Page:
Veteran Entrepreneur: Courtney Ripoll-McBride, Owner, Ripollsworkshop

Written by: Brady Drake

Courtney Ripoll-McBride is the owner/operator of Ripollsworkshop LLC. With her business, Ripoll-McBride works as a financial coach. She is also currently in the process of launching bookkeeping services for small businesses. In addition to her entrepreneurial efforts, Ripoll-McBride is a stay-at-home mom and a full-time student in her final year of Accounting.

“I love helping families and small businesses find ways to put money back in their pockets,” says Ripoll-McBride

What was your first job once you finished your service?

I became a full-time student, then a stay-at-home mother.

What led you to military service?

I decided to join the service right out of high school versus going into college. One of my decision points was I came from a military family and I wanted to be able to maintain the same path of service as my family members.

Did you take advantage of military benefits when starting your business?

Yes, VBOC has been so helpful with connecting me with resources to further my business. I also took advantage of the Boots to Business Program.

What skill that you learned in your military service do you use most in your business career?

In the military, I was in the IT field. Now, I have transitioned to finances. The skill I would say that I use the most is collaboration and working with other people from all walks of life.

Would you have been able to start a business without your military experience? Why or why not?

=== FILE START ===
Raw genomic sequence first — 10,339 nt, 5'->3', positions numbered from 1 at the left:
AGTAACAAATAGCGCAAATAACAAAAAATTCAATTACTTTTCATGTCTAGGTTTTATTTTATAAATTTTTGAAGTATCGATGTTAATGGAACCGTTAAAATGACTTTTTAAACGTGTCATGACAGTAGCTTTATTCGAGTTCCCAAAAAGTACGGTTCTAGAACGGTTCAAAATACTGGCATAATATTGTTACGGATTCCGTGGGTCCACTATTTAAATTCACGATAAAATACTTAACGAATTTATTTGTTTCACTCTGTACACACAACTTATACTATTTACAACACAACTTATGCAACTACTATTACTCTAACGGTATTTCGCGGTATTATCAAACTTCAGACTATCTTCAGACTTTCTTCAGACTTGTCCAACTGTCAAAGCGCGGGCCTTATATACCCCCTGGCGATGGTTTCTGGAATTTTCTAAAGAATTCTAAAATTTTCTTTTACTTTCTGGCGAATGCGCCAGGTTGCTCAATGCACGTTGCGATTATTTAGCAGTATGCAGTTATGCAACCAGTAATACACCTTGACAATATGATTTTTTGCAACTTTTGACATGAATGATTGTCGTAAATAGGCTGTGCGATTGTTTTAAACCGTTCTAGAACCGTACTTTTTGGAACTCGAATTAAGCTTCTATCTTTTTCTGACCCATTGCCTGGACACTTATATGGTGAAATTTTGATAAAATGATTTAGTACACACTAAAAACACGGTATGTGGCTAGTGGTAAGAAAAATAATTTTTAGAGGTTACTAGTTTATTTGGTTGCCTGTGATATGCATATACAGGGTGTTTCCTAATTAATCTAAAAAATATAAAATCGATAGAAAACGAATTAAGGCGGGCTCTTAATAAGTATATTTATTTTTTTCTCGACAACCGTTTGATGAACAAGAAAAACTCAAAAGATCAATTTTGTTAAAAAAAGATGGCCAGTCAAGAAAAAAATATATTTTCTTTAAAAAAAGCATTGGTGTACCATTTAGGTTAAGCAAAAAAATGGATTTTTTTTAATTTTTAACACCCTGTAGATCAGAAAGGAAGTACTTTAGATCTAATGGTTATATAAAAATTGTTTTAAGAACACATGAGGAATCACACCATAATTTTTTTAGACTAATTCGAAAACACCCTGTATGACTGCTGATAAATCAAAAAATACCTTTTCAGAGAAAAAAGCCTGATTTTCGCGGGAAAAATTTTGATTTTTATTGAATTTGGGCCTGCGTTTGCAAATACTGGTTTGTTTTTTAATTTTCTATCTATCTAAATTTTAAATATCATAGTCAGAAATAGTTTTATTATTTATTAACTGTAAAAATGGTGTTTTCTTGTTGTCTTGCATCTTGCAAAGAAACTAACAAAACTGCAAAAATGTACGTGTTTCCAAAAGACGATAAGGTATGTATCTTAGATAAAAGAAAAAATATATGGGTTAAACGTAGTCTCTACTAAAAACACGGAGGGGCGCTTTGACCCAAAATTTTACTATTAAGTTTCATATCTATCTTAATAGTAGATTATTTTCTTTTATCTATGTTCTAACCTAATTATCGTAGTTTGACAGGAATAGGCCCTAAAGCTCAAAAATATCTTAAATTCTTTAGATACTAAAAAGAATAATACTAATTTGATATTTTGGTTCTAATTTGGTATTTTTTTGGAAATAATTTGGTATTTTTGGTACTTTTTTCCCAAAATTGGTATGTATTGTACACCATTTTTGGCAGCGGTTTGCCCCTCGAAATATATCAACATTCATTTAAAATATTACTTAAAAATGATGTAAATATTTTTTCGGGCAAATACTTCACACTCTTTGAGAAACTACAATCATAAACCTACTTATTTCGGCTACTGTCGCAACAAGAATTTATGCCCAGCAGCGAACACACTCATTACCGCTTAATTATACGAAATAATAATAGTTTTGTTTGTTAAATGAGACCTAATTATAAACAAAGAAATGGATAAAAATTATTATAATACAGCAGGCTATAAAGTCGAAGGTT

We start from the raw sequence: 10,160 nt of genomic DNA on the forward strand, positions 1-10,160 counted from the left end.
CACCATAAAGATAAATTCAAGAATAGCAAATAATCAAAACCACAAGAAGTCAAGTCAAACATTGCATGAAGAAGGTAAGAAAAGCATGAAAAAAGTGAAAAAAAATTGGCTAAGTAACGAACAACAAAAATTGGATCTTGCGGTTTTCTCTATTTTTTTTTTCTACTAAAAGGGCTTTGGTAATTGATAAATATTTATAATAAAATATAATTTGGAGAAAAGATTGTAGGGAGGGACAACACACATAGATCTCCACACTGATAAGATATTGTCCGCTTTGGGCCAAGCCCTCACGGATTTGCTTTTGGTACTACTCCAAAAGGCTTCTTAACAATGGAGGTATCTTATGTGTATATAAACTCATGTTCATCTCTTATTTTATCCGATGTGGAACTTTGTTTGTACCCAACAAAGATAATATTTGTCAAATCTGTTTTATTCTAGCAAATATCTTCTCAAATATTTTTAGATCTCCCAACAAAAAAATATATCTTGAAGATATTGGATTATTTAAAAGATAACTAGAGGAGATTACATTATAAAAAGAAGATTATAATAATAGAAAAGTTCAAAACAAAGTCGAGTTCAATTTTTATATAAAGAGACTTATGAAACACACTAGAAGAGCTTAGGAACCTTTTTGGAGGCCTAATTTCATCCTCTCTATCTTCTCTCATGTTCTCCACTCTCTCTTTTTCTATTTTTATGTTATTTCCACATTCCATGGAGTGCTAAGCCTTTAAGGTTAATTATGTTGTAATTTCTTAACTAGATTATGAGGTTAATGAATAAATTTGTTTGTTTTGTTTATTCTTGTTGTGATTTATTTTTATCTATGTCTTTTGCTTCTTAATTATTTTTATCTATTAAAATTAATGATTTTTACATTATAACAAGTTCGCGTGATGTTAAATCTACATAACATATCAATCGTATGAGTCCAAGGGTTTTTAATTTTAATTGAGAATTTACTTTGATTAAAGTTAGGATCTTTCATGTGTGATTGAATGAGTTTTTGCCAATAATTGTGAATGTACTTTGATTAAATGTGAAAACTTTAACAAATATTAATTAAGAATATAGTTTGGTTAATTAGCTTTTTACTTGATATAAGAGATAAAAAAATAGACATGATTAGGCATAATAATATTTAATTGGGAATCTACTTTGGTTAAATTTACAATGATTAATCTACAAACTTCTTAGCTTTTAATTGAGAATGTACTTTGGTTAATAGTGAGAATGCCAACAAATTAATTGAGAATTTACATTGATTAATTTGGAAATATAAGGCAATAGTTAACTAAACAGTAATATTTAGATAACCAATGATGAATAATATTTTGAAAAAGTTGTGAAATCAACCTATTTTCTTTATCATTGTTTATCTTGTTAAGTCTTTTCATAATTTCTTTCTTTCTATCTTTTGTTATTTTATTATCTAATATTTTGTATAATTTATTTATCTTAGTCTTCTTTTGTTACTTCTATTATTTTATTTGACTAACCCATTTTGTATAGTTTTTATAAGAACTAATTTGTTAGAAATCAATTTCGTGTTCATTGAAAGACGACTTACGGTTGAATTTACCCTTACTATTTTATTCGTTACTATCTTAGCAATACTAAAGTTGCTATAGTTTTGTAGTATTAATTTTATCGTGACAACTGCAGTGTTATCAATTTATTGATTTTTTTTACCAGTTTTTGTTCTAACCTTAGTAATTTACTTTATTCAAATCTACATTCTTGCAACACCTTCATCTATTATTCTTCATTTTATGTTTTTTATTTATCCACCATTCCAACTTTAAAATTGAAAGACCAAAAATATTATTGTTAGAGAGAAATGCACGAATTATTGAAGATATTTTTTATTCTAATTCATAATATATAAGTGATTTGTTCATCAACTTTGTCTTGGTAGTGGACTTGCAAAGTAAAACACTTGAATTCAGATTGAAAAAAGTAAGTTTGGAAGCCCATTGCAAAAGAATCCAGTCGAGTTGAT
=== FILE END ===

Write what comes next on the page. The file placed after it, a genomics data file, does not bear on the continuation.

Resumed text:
I benefited from my military experience by building a foundation of dedication and confidence. Which helped to work towards my goal of opening my own business.

What words of encouragement do you have for a fellow veteran nervous about taking the plunge into entrepreneurship – or maybe a veteran who started a business and is struggling?

There are so many great resources out there that are available to you to utilize while starting or opening your business. Don’t give up, there are going to be some bumps along the way. Always remember to use your resources. I strongly recommend looking into networking with other veterans and veteran groups that have similar goals.

Many veterans struggle with finding a sense of purpose when reintegrating into the civilian world. How can getting involved in the business community help with that reintegration process?

The business community is an amazing community to join, network and meet with people who have similar goals as you. I would recommend quickly establishing yourself in the field that you are joining in order to keep up the same passion and energy moving forward.

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Brady is the Editorial Director at Spotlight Media in Fargo, ND.